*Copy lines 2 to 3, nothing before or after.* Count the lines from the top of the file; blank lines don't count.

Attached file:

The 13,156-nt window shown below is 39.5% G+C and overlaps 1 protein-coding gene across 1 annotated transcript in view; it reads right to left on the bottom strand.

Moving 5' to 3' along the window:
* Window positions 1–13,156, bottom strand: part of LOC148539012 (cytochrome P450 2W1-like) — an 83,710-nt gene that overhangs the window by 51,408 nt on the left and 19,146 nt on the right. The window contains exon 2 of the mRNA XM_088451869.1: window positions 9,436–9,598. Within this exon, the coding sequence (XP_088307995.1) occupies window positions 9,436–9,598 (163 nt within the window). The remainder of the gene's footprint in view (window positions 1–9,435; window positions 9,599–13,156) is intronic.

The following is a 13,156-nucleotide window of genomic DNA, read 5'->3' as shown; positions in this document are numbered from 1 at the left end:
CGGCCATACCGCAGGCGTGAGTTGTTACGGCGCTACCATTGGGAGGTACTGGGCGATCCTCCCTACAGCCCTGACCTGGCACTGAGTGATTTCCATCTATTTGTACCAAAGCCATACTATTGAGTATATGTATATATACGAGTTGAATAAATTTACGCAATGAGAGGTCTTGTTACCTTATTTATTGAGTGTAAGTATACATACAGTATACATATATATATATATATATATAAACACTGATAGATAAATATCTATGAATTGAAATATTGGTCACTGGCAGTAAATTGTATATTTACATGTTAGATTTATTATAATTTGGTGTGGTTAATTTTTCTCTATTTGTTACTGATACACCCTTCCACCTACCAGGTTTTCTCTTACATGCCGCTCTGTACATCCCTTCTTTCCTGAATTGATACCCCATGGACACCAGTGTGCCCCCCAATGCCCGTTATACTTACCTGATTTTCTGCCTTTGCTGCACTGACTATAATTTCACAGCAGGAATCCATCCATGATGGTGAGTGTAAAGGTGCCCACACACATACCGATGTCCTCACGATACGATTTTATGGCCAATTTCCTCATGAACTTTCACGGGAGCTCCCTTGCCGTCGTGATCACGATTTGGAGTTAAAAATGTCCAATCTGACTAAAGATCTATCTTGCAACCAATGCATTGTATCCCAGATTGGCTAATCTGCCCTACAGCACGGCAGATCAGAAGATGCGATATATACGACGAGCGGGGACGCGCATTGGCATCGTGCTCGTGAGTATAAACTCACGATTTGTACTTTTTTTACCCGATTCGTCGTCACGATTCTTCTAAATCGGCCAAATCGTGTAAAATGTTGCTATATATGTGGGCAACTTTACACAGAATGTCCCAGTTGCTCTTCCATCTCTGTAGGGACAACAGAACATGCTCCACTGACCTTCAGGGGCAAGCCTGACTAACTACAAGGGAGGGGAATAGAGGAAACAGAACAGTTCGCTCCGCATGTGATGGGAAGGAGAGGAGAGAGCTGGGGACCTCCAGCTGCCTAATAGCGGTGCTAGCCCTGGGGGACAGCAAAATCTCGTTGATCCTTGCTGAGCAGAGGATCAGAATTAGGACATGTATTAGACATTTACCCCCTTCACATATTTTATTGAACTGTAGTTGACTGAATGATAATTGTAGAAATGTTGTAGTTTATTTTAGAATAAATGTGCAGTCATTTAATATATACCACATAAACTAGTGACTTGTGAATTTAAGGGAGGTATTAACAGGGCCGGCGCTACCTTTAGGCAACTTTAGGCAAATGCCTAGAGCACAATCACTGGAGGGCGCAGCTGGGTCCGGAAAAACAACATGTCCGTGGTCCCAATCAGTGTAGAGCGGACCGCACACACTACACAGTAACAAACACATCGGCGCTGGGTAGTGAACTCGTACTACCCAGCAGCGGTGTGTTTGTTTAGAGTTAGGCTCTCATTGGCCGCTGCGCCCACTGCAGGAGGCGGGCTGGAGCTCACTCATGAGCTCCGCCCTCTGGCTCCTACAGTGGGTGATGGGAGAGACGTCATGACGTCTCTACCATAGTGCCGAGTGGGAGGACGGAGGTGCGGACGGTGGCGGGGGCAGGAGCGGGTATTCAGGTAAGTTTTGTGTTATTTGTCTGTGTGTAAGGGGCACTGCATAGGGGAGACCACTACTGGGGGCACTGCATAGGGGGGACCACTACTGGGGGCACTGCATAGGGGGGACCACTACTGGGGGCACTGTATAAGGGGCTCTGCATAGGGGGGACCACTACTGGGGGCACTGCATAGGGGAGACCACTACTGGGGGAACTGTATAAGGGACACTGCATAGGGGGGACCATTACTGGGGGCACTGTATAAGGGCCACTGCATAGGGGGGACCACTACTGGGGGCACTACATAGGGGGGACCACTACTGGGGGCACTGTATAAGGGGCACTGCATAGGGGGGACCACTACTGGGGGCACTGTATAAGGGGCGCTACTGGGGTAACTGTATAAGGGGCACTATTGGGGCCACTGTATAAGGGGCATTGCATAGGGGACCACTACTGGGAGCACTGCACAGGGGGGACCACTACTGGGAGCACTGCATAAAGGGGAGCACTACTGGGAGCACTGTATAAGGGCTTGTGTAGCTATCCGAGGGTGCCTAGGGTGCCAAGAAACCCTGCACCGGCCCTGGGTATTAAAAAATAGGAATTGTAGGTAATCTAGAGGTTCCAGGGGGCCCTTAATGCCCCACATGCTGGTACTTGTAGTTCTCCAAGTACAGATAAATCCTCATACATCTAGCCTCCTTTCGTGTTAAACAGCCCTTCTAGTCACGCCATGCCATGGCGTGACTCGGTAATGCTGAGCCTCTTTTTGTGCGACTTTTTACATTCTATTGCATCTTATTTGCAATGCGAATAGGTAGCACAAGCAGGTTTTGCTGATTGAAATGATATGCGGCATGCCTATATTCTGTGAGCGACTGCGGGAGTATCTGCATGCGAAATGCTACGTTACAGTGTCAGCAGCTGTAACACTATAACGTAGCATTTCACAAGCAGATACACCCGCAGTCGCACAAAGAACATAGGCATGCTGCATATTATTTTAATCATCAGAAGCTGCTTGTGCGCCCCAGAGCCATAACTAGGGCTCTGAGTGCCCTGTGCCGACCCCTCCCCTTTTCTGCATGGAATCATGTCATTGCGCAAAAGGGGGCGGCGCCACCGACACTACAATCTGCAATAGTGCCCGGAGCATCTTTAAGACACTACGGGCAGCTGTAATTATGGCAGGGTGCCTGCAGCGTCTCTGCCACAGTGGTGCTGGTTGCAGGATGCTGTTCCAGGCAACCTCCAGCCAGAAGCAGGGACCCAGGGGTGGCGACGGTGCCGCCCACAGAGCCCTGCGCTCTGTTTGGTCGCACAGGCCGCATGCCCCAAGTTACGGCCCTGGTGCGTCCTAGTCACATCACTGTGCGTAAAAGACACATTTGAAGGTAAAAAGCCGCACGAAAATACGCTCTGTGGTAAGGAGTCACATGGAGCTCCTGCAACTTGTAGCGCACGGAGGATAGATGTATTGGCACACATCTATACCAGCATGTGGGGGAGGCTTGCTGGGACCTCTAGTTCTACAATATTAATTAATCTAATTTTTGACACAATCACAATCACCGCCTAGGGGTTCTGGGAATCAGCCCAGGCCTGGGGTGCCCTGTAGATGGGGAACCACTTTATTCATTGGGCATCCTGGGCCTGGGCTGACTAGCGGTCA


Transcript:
Moving 5' to 3' along the window:
* Window positions 1–13,156, bottom strand: part of LOC148539012 (cytochrome P450 2W1-like) — an 83,710-nt gene that overhangs the window by 51,408 nt on the left and 19,146 nt on the right. The window contains exon 2 of the mRNA XM_088451869.1: window positions 9,436–9,598. Within this exon, the coding sequence (XP_088307995.1) occupies window positions 9,436–9,598 (163 nt within the window). The remainder of the gene's footprint in view (window positions 1–9,435; window positions 9,599–13,156) is intronic.